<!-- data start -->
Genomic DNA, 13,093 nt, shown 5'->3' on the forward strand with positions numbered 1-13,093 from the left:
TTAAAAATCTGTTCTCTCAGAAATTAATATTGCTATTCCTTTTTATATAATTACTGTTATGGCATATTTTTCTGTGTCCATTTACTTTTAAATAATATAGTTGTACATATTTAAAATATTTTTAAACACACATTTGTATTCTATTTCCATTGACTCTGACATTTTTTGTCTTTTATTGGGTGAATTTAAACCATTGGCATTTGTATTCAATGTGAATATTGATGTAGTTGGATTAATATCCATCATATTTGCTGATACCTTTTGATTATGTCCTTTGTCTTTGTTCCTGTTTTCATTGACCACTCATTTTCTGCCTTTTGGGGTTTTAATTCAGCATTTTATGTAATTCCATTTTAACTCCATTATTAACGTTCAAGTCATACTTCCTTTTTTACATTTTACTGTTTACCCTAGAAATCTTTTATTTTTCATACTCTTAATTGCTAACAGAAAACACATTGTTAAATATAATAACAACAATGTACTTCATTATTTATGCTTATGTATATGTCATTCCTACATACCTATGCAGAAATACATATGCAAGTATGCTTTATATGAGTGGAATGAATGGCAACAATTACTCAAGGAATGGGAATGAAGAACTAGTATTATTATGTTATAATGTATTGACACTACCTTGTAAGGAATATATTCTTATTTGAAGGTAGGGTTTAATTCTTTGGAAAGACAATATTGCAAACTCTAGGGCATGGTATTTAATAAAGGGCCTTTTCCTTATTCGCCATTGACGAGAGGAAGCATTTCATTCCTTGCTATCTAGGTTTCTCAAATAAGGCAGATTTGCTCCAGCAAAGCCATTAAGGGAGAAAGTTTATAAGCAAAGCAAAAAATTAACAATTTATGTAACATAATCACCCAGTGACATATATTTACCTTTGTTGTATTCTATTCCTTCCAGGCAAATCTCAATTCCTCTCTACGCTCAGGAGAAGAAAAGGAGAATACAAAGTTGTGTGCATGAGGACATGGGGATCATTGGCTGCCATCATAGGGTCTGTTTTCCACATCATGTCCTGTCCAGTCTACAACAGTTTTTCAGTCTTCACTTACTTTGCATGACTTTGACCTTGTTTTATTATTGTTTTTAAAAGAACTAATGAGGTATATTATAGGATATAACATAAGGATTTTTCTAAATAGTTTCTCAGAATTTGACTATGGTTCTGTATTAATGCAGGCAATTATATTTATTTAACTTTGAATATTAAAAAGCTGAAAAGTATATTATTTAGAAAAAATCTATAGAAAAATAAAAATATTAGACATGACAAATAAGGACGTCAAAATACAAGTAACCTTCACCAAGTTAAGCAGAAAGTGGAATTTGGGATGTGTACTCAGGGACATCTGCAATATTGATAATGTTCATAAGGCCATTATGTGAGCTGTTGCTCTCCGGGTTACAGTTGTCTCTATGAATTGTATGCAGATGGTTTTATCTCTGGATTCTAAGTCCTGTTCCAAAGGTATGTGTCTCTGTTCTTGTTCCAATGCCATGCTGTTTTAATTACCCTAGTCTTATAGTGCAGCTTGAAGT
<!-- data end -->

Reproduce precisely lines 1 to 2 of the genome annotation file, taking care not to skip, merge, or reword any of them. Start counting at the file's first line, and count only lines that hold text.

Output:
Genomic DNA, 13,093 nt, shown 5'->3' on the forward strand with positions numbered 1-13,093 from the left:
TTAAAAATCTGTTCTCTCAGAAATTAATATTGCTATTCCTTTTTATATAATTACTGTTATGGCATATTTTTCTGTGTCCATTTACTTTTAAATAATATAGTTGTACATATTTAAAATATTTTTAAACACACATTTGTATTCTATTTCCATTGACTCTGACATTTTTTGTCTTTTATTGGGTGAATTTAAACCATTGGCATTTGTATTCAATGTGAATATTGATGTAGTTGGATTAATATCCATCATATTTGCTGATACCTTTTGATTATGTCCTTTGTCTTTGTTCCTGTTTTCATTGACCACTCATTTTCTGCCTTTTGGGGTTTTAATTCAGCATTTTATGTAATTCCATTTTAACTCCATTATTAACGTTCAAGTCATACTTCCTTTTTTACATTTTACTGTTTACCCTAGAAATCTTTTATTTTTCATACTCTTAATTGCTAACAGAAAACACATTGTTAAATATAATAACAACAATGTACTTCATTATTTATGCTTATGTATATGTCATTCCTACATACCTATGCAGAAATACATATGCAAGTATGCTTTATATGAGTGGAATGAATGGCAACAATTACTCAAGGAATGGGAATGAAGAACTAGTATTATTATGTTATAATGTATTGACACTACCTTGTAAGGAATATATTCTTATTTGAAGGTAGGGTTTAATTCTTTGGAAAGACAATATTGCAAACTCTAGGGCATGGTATTTAATAAAGGGCCTTTTCCTTATTCGCCATTGACGAGAGGAAGCATTTCATTCCTTGCTATCTAGGTTTCTCAAATAAGGCAGATTTGCTCCAGCAAAGCCATTAAGGGAGAAAGTTTATAAGCAAAGCAAAAAATTAACAATTTATGTAACATAATCACCCAGTGACATATATTTACCTTTGTTGTATTCTATTCCTTCCAGGCAAATCTCAATTCCTCTCTACGCTCAGGAGAAGAAAAGGAGAATACAAAGTTGTGTGCATGAGGACATGGGGATCATTGGCTGCCATCATAGGGTCTGTTTTCCACATCATGTCCTGTCCAGTCTACAACAGTTTTTCAGTCTTCACTTACTTTGCATGACTTTGACCTTGTTTTATTATTGTTTTTAAAAGAACTAATGAGGTATATTATAGGATATAACATAAGGATTTTTCTAAATAGTTTCTCAGAATTTGACTATGGTTCTGTATTAATGCAGGCAATTATATTTATTTAACTTTGAATATTAAAAAGCTGAAAAGTATATTATTTAGAAAAAATCTATAGAAAAATAAAAATATTAGACATGACAAATAAGGACGTCAAAATACAAGTAACCTTCACCAAGTTAAGCAGAAAGTGGAATTTGGGATGTGTACTCAGGGACATCTGCAATATTGATAATGTTCATAAGGCCATTATGTGAGCTGTTGCTCTCCGGGTTACAGTTGTCTCTATGAATTGTATGCAGATGGTTTTATCTCTGGATTCTAAGTCCTGTTCCAAAGGTATGTGTCTCTGTTCTTGTTCCAATGCCATGCTGTTTTAATTACCCTAGTCTTATAGTGCAGCTTGAAGT